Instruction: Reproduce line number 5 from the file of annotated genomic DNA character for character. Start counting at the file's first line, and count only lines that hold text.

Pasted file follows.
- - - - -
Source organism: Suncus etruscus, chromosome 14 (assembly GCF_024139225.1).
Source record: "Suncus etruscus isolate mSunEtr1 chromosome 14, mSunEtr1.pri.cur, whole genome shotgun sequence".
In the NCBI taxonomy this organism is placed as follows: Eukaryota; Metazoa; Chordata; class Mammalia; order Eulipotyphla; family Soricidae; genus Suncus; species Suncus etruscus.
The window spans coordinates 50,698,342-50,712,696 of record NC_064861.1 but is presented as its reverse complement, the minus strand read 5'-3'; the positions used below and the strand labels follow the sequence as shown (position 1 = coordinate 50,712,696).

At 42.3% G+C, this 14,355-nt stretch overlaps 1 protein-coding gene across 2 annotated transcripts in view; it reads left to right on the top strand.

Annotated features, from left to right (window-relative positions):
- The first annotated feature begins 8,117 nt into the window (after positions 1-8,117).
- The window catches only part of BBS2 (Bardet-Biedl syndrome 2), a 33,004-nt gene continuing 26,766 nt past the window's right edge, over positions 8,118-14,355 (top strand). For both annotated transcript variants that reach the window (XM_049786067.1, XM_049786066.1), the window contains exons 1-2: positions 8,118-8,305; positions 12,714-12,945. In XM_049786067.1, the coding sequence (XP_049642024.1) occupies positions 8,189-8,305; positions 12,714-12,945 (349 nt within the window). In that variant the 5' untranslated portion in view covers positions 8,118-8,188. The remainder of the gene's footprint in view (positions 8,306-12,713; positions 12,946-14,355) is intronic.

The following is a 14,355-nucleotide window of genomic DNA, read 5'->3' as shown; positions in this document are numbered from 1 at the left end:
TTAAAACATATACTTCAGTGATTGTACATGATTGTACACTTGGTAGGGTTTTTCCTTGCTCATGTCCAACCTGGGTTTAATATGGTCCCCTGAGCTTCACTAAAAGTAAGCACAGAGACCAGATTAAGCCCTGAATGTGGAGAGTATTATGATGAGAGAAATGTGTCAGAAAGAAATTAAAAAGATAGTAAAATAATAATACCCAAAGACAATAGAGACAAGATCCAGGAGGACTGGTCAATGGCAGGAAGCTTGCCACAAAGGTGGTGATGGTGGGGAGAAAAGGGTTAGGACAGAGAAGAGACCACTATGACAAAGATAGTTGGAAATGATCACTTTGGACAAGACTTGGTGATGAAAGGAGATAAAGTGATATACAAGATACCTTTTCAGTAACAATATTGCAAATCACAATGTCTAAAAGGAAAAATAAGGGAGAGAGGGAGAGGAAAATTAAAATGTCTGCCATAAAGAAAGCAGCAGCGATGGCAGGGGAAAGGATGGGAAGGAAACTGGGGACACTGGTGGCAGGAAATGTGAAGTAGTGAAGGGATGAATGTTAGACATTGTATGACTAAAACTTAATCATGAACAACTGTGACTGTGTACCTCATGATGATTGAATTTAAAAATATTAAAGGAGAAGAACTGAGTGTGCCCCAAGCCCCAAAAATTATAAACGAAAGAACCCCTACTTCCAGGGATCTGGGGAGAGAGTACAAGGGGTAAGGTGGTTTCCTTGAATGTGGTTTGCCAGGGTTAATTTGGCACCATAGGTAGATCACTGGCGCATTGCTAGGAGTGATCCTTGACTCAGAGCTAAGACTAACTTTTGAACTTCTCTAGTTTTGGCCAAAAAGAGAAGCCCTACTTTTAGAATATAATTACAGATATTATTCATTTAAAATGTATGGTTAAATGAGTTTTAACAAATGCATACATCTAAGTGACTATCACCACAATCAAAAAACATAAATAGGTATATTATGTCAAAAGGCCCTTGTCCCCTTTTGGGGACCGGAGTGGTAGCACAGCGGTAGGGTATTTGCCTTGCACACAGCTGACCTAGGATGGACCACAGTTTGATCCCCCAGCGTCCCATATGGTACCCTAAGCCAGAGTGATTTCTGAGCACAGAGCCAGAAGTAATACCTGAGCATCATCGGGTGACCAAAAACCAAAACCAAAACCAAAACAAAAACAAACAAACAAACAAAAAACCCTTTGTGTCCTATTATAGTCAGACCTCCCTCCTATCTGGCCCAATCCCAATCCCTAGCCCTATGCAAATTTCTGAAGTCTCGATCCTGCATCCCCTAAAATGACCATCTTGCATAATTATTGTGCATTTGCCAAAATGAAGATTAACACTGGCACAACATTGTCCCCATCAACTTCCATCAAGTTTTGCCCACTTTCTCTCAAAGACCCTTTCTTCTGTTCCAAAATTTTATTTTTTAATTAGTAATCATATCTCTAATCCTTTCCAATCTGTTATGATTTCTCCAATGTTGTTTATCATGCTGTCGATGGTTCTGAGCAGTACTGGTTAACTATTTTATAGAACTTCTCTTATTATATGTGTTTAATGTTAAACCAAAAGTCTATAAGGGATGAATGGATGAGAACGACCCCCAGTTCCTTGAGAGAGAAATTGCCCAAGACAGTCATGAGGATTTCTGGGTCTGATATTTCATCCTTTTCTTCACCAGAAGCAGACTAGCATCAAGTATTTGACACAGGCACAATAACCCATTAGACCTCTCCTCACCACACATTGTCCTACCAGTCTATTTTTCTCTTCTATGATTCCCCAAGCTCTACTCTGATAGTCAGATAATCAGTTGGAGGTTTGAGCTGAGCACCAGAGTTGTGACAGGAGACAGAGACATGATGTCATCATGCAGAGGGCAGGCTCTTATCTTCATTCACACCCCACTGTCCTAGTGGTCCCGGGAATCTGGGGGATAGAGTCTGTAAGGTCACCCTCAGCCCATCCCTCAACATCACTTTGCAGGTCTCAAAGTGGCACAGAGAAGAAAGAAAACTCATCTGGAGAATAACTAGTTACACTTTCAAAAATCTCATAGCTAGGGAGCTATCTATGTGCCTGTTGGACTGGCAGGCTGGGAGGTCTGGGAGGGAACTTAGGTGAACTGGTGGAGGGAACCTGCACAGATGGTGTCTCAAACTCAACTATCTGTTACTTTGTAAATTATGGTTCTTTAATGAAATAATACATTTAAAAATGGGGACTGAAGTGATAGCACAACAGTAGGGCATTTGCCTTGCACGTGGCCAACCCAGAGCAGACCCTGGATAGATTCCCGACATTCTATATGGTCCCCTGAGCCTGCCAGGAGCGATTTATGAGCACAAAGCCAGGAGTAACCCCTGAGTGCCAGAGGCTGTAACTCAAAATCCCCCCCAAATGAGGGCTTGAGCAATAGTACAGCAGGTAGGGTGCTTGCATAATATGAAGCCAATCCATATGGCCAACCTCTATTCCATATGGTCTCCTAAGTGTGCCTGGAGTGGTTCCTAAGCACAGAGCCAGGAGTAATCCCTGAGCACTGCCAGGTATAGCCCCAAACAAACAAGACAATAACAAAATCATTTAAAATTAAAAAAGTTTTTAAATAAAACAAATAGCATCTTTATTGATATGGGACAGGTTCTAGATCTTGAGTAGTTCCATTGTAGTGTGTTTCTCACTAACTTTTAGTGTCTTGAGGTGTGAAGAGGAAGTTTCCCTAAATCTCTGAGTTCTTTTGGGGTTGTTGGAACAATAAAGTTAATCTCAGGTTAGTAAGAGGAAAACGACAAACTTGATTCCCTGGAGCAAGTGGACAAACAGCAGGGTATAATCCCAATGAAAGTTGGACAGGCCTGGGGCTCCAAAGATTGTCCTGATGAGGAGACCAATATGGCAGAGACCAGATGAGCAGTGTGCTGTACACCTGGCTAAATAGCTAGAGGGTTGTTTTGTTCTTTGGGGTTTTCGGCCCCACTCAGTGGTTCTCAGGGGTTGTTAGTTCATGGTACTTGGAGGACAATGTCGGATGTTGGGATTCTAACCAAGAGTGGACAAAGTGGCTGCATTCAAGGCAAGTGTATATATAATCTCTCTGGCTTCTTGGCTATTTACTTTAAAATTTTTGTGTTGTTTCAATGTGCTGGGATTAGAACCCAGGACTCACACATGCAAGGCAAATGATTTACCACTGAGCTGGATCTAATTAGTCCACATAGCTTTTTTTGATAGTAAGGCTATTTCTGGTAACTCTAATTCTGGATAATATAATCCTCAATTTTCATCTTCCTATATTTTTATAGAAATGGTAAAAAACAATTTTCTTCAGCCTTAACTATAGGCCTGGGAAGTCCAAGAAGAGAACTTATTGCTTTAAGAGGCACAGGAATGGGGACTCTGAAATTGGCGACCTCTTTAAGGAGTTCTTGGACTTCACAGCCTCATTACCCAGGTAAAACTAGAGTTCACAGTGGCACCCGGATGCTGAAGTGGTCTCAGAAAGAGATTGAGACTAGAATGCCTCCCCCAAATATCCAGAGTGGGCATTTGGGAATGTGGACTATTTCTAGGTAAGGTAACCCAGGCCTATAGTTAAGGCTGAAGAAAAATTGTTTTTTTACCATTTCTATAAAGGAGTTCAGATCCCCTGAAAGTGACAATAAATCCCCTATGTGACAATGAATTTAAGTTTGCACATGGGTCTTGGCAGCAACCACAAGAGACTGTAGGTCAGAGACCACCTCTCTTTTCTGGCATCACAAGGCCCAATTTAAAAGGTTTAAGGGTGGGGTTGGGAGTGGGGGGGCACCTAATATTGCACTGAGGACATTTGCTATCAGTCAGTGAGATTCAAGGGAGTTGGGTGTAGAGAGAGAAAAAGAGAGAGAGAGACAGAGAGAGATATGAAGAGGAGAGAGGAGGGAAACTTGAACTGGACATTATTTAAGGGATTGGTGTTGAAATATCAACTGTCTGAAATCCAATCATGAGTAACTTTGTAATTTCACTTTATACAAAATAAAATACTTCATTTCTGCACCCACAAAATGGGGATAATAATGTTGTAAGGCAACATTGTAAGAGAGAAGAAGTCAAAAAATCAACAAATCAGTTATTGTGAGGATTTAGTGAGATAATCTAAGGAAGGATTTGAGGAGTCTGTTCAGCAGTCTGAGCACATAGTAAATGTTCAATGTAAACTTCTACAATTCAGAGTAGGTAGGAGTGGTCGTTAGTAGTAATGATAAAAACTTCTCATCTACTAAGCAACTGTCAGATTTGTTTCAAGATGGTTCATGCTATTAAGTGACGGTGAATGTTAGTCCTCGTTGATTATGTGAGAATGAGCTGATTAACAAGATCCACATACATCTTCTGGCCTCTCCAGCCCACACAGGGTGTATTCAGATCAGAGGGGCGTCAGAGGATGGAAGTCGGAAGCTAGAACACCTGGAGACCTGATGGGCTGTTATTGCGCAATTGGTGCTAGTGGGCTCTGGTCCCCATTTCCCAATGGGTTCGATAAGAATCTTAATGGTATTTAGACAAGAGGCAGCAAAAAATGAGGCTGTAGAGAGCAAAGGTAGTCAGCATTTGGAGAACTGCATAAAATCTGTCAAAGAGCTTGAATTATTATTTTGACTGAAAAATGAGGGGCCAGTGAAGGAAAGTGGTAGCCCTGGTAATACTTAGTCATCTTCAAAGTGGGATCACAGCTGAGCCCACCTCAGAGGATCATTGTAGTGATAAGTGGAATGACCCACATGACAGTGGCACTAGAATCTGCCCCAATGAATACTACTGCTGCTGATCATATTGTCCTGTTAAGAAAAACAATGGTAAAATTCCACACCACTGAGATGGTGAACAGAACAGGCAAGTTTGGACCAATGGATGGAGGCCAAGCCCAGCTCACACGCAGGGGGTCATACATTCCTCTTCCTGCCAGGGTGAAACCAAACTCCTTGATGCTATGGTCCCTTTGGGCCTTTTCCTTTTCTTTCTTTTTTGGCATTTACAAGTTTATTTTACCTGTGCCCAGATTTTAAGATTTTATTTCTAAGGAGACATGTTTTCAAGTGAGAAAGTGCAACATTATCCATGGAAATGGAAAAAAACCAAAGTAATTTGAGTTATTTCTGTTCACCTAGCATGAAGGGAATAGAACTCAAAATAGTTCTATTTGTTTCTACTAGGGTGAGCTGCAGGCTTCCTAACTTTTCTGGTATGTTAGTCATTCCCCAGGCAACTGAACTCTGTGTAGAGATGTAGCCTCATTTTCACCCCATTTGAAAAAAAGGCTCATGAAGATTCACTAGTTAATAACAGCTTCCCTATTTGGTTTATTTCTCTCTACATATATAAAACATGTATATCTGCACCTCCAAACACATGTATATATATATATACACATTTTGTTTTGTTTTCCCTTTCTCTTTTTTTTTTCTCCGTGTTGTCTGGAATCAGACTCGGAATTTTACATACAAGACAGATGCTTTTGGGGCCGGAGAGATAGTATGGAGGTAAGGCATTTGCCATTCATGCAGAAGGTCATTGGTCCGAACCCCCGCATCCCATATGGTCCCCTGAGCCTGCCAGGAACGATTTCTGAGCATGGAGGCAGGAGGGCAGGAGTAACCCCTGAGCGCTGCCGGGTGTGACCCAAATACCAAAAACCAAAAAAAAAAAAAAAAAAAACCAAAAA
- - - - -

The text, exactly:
At 42.3% G+C, this 14,355-nt stretch overlaps 1 protein-coding gene across 2 annotated transcripts in view; it reads left to right on the top strand.